Seemingly every aspect of American life has been disrupted by the coronavirus pandemic, and the weekend ritual of watching a movie in the dark with strangers has been no exception. Most U.S. cinemas remain open, with the two biggest chains, AMC and Regal, reducing seating capacity in auditoriums by 50% so that people could leave at least one empty seat between them.
But fears about the coronavirus kept the masses at home: Domestic ticket sales totaled about $55.3 million, a 44% drop from last weekend despite three new films — "Bloodshot," "The Hunt" and "I Still Believe" — arriving in wide release.
It was the worst period for movie theaters in two decades, according to comScore, which compiles box office data. The next lowest weekend was Sept. 15-17, 2000.
Hollywood may have just had its worst weekend since ticketing data started to be independently compiled in the 1980s.
The No. 1 movie was a holdover: "Onward," the Disney-Pixar fantasy about two elf brothers who have an accident with magic, collected an estimated $10.5 million at 4,310 theaters in the United States and Canada — a 73% drop from its first weekend.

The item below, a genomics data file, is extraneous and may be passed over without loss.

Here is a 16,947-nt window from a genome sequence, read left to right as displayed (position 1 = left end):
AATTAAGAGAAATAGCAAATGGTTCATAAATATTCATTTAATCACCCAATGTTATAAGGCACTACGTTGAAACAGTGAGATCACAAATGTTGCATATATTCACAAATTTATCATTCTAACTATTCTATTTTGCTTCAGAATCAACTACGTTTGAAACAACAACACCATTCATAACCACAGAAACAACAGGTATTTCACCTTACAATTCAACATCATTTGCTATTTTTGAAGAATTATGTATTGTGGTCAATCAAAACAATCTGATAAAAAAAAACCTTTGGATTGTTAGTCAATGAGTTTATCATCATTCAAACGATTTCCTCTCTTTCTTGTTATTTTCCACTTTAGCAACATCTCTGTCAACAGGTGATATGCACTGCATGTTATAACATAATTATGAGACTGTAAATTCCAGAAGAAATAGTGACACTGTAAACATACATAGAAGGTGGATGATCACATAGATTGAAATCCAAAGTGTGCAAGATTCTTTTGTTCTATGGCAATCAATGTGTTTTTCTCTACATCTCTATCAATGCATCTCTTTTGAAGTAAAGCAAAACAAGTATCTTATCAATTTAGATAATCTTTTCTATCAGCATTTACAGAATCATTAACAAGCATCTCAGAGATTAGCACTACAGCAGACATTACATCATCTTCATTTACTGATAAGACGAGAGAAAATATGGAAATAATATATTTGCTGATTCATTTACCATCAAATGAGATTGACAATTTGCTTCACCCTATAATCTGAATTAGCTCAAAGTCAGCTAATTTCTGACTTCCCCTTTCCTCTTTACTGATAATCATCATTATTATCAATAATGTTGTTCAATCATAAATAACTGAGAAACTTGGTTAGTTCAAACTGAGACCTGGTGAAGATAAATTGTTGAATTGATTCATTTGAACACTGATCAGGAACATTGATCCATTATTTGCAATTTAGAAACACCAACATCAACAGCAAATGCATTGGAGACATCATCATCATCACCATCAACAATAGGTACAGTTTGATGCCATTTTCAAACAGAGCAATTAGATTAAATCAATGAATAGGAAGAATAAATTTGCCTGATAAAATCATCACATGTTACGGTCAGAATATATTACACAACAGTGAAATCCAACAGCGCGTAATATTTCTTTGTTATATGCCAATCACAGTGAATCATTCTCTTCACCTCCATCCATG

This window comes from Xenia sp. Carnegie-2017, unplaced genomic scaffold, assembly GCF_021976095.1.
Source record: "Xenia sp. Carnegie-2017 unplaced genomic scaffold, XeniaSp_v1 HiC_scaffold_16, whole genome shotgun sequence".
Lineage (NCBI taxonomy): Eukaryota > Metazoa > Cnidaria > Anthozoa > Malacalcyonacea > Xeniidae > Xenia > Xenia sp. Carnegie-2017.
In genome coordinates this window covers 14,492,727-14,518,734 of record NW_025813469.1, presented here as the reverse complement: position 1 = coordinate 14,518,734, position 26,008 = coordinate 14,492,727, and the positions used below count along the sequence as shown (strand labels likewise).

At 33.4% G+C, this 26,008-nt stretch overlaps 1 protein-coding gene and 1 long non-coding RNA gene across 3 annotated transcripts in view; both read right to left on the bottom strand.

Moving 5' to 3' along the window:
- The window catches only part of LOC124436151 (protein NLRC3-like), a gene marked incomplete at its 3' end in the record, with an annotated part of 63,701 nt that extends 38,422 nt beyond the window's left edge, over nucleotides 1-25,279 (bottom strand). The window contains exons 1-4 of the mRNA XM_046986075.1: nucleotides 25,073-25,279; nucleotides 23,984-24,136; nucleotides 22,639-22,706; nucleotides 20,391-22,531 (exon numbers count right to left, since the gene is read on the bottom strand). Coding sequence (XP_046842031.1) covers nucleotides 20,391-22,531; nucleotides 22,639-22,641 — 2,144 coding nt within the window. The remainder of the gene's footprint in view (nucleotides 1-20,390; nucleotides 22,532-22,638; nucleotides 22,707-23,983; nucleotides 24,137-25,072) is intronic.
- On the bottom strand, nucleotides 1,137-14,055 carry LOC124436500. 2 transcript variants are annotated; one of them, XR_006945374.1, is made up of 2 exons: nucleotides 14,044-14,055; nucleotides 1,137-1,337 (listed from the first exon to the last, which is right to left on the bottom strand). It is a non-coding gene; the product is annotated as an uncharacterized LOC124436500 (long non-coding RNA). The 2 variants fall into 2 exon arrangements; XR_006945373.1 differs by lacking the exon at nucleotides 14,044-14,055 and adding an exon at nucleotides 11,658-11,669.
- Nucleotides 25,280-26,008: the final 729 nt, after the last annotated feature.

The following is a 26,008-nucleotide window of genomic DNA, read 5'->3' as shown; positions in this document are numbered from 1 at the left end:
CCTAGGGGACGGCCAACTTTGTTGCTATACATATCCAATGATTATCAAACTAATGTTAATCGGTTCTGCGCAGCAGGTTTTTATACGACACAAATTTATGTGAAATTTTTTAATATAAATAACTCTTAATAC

Overseas, where theaters have been closed in some countries in Europe and Asia, "Onward" took in $6.8 million. The animated film's global total now stands at $101.7 million, Disney said.
In a surprise — at least for Hollywood — an under-the-radar new release rooted in religion, "I Still Believe," sold the most tickets of the newcomers. It collected about $9.5 million from 3,250 theaters. "I Still Believe" (Lionsgate and Kingdom Story Co.) cost less than $10 million to make. The film stars KJ Apa ("Riverdale") and Britt Robertson ("Under the Dome") and is based on the true story of Christian singer-songwriter Jeremy Camp and his first wife, Melissa Henning-Camp, who was diagnosed with terminal cancer while on their honeymoon.
NEW YORK TIMES